Perhaps My Only Defense of the Income Tax

The other day I was watching a show on extreme tax protesters, specifically those who believe the entire income tax system to be illegal and thus they actually owe no taxes.

While I am sympathetic to issues folks have with taxation, from a legal and Constitutional perspective the income tax actually comes from a better, almost more quaint time.  Why?  Because instead of dealing with the Constitutional problems with the income tax by having a series of judges stare at the Constitution with their eyes crossed until the problem disappears, they actually wrote and passed a freaking Constitutional amendment.  Granted that the amendment was passed under false pretexts (e.g. that the tax would never apply to more than the top 1% of earners or earners with less than $1 million in income).  But they sought an amendment.  The took the wording of the Constitution seriously.

In fact, the 18th Amendment (prohibition) and the 21st Amendment (its repeal) were the last times the Constitution has been amended to give or take away Federal powers (everything since has been related to voting and elections).  Ever since 1933, we have effectively added non-enumerated powers by essentially ignoring the Constitution, such amendment process being seen as too much of a hassle to stand in the way of critical regulations on seat belts or marijuana.

Everyone knows it took a Constitutional Amendment to get alcohol prohibition, but think about this in today's world.  Would we even bother?  No way!  Congress has taken on the power to regulate or prohibit just about anything it wants by stretching the commerce clause form its original meaning of preventing states from setting up barriers to interstate trade to an all-encompassing power of fiat to do anything Congress freaking wants.

My kids and I were watching 2081, the excellent short movie based on the Vonnegut short story "Harrison Bergerson."  That story posits a government department of handicapping that solves the inequality issue once and for all by handicapping the most able down to some lowest common denominator.

Anyway, the intro to the movie said it was based on something like the 280th amendment to the Constitution.   But I don't think we are ever going to get that high.  Certainly those who want more government power don't need any more amendments, as the Constitution is no longer constraining in the least and an increasing number of the Bill of Rights are either bad jokes (9,10) or are being gutted as we speak (2,4).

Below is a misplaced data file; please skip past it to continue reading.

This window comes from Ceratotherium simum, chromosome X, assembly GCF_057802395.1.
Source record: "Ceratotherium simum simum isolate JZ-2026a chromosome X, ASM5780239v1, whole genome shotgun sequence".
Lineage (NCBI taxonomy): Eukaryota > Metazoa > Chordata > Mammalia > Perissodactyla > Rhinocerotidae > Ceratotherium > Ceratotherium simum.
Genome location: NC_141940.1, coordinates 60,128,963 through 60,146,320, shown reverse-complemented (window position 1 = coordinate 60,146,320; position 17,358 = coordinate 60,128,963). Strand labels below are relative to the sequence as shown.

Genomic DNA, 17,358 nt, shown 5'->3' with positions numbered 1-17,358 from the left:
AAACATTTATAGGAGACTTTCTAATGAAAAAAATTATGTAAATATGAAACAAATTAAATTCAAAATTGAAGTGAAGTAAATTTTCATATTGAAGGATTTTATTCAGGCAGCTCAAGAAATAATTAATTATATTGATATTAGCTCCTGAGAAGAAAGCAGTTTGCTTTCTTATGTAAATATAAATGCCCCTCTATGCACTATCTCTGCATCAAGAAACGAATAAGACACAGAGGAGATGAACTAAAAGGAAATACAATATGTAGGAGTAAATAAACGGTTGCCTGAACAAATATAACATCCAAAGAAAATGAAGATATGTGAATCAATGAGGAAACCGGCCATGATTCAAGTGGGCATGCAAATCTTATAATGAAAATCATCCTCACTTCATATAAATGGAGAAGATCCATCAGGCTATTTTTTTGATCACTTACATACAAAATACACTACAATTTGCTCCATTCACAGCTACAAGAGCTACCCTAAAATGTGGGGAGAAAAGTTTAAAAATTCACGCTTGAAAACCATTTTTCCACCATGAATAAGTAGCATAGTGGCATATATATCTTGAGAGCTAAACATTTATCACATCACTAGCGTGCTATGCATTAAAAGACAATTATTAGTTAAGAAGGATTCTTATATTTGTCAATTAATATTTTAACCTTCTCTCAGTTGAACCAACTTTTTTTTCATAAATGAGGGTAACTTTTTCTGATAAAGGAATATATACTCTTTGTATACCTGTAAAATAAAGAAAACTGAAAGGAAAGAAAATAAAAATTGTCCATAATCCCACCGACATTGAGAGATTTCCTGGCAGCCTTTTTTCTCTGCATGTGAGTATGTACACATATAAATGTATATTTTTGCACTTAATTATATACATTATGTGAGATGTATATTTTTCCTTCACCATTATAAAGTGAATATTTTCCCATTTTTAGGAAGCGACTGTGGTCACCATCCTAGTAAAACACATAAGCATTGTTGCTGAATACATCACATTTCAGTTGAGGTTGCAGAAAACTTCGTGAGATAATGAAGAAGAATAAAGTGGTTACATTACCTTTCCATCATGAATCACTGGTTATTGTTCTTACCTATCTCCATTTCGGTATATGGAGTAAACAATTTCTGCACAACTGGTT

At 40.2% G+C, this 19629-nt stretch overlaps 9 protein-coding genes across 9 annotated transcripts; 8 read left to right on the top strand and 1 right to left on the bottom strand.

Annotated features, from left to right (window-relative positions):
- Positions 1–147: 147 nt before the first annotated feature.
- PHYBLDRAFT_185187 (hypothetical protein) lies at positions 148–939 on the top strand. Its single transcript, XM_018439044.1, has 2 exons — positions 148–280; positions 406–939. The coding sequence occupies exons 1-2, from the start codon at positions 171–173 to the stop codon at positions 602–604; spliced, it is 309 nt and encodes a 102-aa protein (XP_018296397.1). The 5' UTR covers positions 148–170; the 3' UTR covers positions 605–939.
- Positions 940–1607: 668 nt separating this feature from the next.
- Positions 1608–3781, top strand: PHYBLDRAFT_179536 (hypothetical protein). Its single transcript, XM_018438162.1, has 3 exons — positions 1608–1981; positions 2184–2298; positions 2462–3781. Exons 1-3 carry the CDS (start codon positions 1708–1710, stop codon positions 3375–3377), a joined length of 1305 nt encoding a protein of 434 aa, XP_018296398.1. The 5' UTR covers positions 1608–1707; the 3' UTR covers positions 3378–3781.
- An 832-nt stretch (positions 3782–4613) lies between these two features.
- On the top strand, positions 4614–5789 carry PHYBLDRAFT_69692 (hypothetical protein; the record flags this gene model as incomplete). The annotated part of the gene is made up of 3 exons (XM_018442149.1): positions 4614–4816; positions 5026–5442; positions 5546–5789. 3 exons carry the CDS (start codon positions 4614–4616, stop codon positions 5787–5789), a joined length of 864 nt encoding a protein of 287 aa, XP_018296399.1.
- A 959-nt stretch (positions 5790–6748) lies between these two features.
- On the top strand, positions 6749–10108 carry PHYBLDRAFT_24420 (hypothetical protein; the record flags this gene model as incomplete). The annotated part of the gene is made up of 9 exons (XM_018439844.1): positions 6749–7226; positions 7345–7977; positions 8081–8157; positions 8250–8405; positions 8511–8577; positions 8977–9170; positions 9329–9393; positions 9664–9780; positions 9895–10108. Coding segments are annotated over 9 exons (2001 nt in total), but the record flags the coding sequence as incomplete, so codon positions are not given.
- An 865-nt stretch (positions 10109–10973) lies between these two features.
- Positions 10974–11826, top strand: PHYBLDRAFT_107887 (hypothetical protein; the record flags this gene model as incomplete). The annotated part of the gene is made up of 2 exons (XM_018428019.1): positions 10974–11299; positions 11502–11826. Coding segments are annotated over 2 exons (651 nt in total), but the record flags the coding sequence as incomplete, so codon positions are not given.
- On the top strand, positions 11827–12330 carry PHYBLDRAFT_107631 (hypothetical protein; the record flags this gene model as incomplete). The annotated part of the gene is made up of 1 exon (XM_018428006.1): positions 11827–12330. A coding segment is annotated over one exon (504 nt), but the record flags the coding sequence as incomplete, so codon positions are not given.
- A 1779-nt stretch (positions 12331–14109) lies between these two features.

I don't expect another Amendment in my lifetime.  The only way I think we will see one is if we get some sort of libertarian revolution, and the only Amendment we would need would be the one saying "Look, we were't freaking kidding in the 10th amendment, go read it again."  OK, maybe some clarity on the commerce clause would be good as well.

I am not a big fan of the income tax, or of Prohibition, but it was a better world when we knew we had to at least amend the Constitution to do these things because we took the enumerated powers seriously.

  • NL_

    That's a good point (and good evidence that drug prohibition should have necessitated an amendment). But it's worth noting that they had passed a number of federal income taxes as early as the Civil War. The Supreme Court found that the tax on wage income was an indirect tax (and so no requirement it be apportioned) but that taxes on dividends, rents and interest were taxes on property that must be apportioned. Since it'd be so difficult to manage to apportion such taxes by state, they had to amend to get the tax past the Court.

    As long as the Supreme Court rubberstamps these things, the amendment process is unnecessary. Also, as long as the Supreme Court is flexible about rewriting the Constitution, the amendment process is less attractive; there's a good chance that all the effort that went into passing the amendment could be undermined by the Supreme Court.

  • http://counterrevolutionaryact.blogspot.com Chris K.

    I'm not fond of the constitution anyway. Too many people expect it to protect them.

  • Rob

    Personally, I'm in favor of scrapping the entire, fraudulent "Constitution" and reverting to the Articles of Confederation (if anything.)